Dignitaries mourn death of Christine King Farris, MLK’s sister, at 95

Christine King Farris taught at Spelman College for nearly a half-century
Dignitaries mourn death of Christine King Farris, MLK's sister, at 95
Dr. Christine King Farris (Image source: YouTube/PBS)

Dr. Christine King Farris, the last living sibling of the Rev. Dr. Martin Luther King Jr., has died. She was 95. 

King Farris’ passing was confirmed by The King Center in Atlanta. The cause of death was not revealed. 

Her niece, Dr. Bernice King, saluted King Farris in a powerful message on Twitter:

“Our family mourns the passing of my aunt, Willie Christine King Farris. As the eldest sibling of my father, Martin Luther King Jr., Aunt Christine embodied what it meant to be a public servant. Like my dad, she spent her life fighting for equality and against racism in America,” MLK III penned. 

He continued, “She defied the odds that held back too many marginalized communities — going on to become a civil rights leader and acclaimed author. No stranger to adversity, Aunt Christine used the tragedies of the assassinations of her mother and brother to fight for change in America. We will truly miss my Aunt, but know that she leaves behind a tremendous legacy that will outlive us all and we commit to carrying that legacy on for future generations.”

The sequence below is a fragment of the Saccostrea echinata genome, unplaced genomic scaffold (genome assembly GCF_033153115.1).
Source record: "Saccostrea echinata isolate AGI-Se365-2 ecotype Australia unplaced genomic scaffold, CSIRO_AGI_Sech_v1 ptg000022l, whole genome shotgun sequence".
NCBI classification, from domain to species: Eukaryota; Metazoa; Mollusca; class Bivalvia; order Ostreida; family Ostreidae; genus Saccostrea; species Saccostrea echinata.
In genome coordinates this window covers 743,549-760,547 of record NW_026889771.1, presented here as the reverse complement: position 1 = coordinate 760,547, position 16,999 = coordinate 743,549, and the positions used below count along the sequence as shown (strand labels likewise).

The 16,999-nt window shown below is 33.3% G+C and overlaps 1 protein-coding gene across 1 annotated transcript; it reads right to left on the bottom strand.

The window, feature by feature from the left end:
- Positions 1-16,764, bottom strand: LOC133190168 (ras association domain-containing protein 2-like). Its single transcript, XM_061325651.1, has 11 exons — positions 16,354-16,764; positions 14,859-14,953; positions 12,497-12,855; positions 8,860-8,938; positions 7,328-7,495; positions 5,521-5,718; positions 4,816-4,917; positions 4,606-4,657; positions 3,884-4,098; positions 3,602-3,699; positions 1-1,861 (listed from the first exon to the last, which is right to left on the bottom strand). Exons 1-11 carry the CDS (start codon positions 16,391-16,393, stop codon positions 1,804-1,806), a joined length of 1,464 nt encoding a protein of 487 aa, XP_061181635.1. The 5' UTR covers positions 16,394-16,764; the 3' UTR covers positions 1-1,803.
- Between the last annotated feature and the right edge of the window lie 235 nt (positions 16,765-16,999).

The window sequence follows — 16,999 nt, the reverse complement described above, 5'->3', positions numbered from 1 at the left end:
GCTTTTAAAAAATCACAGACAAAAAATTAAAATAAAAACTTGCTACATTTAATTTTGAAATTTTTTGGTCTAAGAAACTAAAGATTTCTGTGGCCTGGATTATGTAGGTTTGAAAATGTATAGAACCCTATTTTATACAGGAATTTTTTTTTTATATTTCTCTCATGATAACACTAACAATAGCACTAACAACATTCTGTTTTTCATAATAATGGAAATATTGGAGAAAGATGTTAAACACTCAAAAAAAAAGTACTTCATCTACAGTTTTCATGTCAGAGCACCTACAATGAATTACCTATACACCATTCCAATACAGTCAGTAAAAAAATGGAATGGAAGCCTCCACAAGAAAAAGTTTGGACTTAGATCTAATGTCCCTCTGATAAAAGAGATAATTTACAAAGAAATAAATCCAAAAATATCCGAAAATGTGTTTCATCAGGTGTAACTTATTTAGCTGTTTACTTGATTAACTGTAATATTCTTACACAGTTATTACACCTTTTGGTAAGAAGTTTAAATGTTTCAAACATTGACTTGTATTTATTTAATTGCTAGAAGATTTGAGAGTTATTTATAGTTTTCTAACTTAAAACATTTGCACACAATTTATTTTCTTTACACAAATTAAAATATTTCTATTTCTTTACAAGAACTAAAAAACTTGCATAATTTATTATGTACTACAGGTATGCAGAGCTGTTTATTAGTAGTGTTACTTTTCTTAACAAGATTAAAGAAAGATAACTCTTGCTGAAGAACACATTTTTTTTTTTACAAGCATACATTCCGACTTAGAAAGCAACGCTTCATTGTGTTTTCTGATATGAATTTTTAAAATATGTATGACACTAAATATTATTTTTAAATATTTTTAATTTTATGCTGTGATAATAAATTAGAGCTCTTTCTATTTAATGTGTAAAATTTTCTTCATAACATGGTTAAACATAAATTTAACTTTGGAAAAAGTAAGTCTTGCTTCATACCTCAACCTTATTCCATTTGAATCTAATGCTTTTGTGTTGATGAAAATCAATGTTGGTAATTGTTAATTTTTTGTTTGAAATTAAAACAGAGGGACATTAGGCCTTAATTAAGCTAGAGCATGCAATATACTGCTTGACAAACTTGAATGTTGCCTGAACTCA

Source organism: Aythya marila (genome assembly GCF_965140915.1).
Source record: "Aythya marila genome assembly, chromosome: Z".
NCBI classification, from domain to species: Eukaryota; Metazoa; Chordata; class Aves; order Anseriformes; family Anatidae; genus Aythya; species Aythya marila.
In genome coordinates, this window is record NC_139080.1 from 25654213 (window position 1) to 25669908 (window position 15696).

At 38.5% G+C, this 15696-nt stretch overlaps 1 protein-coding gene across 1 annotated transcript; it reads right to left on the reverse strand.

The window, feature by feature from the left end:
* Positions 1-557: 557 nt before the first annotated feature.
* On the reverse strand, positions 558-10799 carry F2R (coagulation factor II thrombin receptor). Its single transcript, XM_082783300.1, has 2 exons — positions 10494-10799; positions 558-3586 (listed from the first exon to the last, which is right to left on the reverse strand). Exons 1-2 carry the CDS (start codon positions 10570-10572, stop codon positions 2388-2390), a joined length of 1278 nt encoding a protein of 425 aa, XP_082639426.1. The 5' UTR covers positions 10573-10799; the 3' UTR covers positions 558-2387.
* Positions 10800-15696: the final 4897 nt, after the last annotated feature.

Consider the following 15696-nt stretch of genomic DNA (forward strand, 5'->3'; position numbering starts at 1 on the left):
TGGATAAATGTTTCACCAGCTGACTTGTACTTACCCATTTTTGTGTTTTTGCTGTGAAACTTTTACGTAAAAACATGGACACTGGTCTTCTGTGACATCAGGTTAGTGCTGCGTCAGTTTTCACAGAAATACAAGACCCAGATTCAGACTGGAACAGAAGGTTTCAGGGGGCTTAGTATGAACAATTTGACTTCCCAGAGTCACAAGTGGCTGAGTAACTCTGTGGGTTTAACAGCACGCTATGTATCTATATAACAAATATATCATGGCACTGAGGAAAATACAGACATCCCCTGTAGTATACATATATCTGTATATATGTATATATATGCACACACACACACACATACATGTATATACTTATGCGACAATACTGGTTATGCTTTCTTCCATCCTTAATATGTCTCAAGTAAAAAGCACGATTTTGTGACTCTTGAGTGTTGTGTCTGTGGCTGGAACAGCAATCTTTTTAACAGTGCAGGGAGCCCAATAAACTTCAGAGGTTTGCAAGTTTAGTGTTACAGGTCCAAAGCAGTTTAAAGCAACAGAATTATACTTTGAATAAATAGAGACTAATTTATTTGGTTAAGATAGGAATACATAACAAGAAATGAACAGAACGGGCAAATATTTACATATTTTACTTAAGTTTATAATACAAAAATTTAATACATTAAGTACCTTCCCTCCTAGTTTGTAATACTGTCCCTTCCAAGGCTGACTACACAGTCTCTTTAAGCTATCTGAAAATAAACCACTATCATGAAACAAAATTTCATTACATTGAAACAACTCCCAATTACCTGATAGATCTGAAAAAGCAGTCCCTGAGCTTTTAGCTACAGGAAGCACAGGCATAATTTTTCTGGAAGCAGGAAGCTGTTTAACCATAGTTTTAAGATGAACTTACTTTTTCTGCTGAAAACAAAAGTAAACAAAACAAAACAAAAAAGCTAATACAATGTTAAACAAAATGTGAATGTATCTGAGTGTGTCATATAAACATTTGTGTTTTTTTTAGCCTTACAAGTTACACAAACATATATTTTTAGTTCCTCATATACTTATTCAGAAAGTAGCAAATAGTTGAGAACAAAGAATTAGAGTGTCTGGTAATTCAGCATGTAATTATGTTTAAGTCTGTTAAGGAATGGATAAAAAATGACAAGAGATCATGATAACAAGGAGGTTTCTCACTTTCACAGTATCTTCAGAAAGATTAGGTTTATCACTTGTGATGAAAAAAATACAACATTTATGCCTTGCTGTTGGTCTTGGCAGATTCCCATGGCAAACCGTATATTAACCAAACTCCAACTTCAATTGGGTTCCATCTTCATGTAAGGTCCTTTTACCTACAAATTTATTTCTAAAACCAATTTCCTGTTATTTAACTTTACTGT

“Mrs. Farris was a force in her own right,” Atlanta Mayor Andre Dickens said in a statement obtained by WSB-TV. “As the last of the King siblings, she spent much of her life advocating for equality. She once said that her brother Martin simply gave us the blueprint, but it was our duty ‘to carry it out.’”

King Farris was born on September 11, 1927, and graduated with a degree in economics from Spelman College in 1948 on the same day that Martin King obtained his sociology undergrad degree from Morehouse.

She later earned her master’s degree from Columbia University and went on to teach at Spelman for 48 years before retiring in 2014.

“She may not have always been on the line of the march, but that was true with a lot of the heroes of the Civil Rights Movement,” Marcellus Barksdale, a history professor at Morehouse College, said about Farris in a 2009 interview with The Associated Press. “Because of the luminescence of Dr. King and Coretta Scott King, Christine kind of got dimmed by that, but she was no less important.”

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King Farris witnessed her mother being murdered by a White racist in church while playing the organ in 1974. This tragedy came after the premature deaths of her brothers, Martin Luther King and Alfred Daniel “A.D.” King. She later became a founding board member of the nonprofit that MLK’s wife Coretta Scott King founded in 1968.

King Farris was also a prolific author. The most prominent of her books is My Brother Martin: A Sister Remembers Growing Up with the Rev. Martin Luther King Jr., which probed how she attained success and happiness in life despite the inordinate number of tragedies her family experienced. 

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